Meanwhile the Firlings flourished as well, in fact to a shocking degree. Jeret had expected them to revert back to solitary hunters once the threat against them was removed. But they didn’t. They retained the new techniques that they had had to employ against the Seclings, and proceeded to hunt the Thirlings with just as much ferocity, gorging themselves on the far more timid quarry. Jeret observed them eating to the point of vomiting, and then continuing with their meals. They had been traumatized by living off of a species that was more dangerous than themselves, and the terror of those necessary walks with death were not so easily set aside.

Of course the Balans had to release pheromones to drastically suppress the reproduction rates of the Firling population, while strongly boosting those of the Thirlings. Rather than improve things, though, it only made them worse. Now there were Thirlings all over the place, and the insatiable Firlings became even more mad! They spent their every waking moment in the hunt. The females joined in as well, given that they weren’t spending any time raising young. The hunting packs were entirely dysfunctional. They would still patrol in groups of three of four, but the whole way they snarled and scrabbled and outright killed one another.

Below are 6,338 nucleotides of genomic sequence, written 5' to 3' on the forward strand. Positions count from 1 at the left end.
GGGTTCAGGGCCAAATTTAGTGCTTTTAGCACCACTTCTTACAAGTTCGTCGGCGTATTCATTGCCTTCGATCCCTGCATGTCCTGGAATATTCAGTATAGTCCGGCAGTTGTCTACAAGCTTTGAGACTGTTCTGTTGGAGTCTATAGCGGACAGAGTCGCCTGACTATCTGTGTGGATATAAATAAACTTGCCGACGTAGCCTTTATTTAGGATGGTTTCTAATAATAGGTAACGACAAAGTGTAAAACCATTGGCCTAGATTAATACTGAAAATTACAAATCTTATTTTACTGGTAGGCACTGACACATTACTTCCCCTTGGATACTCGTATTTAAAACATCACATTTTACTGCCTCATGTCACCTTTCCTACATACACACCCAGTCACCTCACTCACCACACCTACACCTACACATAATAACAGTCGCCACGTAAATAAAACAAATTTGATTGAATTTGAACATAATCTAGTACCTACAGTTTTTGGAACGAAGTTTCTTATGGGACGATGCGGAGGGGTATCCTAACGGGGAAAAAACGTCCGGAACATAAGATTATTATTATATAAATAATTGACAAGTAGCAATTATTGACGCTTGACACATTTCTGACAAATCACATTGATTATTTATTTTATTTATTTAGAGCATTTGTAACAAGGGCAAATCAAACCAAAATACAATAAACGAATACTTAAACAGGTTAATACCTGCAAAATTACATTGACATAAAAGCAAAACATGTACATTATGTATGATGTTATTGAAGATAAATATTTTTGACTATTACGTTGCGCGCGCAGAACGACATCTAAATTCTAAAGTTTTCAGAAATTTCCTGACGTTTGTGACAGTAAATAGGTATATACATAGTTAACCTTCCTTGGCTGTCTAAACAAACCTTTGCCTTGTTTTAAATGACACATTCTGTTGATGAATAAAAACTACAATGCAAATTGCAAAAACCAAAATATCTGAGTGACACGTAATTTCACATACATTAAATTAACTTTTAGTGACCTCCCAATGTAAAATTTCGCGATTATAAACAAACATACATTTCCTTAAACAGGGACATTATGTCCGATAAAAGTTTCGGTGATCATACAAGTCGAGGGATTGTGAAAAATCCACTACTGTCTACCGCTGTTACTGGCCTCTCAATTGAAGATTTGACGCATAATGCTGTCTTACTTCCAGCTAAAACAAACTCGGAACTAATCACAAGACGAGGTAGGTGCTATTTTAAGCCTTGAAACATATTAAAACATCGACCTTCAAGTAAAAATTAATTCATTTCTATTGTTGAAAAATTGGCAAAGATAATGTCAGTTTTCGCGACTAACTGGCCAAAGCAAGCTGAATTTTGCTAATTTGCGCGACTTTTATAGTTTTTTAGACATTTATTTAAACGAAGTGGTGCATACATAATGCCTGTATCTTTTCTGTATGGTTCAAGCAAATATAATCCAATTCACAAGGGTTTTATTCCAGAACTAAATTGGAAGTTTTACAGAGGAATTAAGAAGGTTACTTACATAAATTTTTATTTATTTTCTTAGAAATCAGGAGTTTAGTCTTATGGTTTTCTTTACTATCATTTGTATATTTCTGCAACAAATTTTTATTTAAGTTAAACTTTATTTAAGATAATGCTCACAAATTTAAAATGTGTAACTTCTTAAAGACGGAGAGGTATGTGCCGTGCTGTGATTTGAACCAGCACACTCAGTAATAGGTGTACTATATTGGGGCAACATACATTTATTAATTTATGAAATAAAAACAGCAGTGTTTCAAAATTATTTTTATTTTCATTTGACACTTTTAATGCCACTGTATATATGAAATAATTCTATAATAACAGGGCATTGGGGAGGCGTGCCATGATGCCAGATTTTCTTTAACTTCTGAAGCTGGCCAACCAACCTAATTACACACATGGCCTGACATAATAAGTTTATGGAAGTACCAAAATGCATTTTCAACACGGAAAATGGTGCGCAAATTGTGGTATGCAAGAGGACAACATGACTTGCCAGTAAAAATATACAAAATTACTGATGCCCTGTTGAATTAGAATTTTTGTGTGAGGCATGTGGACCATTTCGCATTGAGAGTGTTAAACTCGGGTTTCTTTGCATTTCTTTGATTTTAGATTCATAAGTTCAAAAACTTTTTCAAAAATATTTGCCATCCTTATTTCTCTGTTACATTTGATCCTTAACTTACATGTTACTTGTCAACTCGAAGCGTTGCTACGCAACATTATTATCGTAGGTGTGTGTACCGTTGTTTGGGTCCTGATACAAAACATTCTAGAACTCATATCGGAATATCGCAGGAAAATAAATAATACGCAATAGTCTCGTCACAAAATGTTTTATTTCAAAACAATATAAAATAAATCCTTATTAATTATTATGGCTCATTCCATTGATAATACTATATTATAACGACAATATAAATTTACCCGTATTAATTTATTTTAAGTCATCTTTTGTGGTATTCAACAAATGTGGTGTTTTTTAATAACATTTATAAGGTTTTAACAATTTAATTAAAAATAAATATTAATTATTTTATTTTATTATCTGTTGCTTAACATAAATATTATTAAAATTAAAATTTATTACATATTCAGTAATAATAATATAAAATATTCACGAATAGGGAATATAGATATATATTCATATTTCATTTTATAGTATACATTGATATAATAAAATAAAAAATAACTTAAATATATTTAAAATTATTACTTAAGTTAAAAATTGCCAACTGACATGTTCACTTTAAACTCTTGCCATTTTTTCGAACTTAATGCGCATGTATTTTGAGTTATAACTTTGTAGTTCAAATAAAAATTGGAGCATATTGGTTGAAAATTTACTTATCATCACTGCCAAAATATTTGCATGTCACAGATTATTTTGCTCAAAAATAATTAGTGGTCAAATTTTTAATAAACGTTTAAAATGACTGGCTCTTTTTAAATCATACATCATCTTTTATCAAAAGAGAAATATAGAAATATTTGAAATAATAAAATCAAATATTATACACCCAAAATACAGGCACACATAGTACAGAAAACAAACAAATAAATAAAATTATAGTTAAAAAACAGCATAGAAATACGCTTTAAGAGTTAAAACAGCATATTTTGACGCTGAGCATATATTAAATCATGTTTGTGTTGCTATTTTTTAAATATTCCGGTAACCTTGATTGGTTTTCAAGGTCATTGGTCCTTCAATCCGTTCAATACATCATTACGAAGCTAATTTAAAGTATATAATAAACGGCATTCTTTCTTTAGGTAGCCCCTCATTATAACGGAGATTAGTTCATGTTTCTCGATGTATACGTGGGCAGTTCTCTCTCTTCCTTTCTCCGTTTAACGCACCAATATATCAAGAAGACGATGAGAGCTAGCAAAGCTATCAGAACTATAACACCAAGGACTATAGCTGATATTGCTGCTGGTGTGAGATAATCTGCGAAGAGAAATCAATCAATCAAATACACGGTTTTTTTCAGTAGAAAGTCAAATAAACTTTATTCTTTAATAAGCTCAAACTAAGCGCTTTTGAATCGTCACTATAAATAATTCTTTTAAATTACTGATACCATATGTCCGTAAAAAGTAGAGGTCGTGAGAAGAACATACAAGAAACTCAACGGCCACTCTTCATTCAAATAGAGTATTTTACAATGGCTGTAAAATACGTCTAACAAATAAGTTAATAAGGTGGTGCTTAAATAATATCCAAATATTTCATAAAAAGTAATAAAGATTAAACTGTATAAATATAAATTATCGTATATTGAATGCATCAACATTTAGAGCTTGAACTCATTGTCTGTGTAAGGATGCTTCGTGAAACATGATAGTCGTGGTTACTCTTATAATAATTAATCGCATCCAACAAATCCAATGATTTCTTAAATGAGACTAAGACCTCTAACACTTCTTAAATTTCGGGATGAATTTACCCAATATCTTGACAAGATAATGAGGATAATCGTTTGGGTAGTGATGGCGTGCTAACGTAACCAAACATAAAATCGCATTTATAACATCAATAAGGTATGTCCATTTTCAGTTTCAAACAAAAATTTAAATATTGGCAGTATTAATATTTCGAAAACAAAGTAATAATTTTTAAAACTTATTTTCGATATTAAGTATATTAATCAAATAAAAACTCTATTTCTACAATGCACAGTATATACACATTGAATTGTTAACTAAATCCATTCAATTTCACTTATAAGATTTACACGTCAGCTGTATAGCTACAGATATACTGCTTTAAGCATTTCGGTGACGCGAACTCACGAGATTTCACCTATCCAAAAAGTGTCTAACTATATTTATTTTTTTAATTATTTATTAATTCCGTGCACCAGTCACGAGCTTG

Meanwhile, over in the second garden, things had taken a turn for the worse as well. Without anything to threaten or moderate the Secling population, it had exploded ridiculously, and done so far more quickly than that of the trees and flowers. Soon their numbers outstripped the sustenance that was available, and their one colony fractured into vaguely defined factions emerged, each vying against the others for control.

The Seclings had been instructed to preserve themselves at all costs, and now they perceived their own kind as a threat. They were ruthless, slaughtering themselves off by the thousand. Of course this did provide its own form of regulation, but at such a terribly violent cost. It got so that Jeret could not walk through their garden without his every step crunching upon the carpet of dried insect corpses.

And they did not stay within their bounds either. Though they were repulsed by the fungus on the rocks, they managed to push through to the other side from time-to-time. These rogue groups did not come here to live, though, they came only to satiate their desire to destroy all hostiles. They murdered their cousin-Thirlings in droves, but more especially they sought out and killed Firling packs. Sometimes the Firlings prevailed, but most times they did not.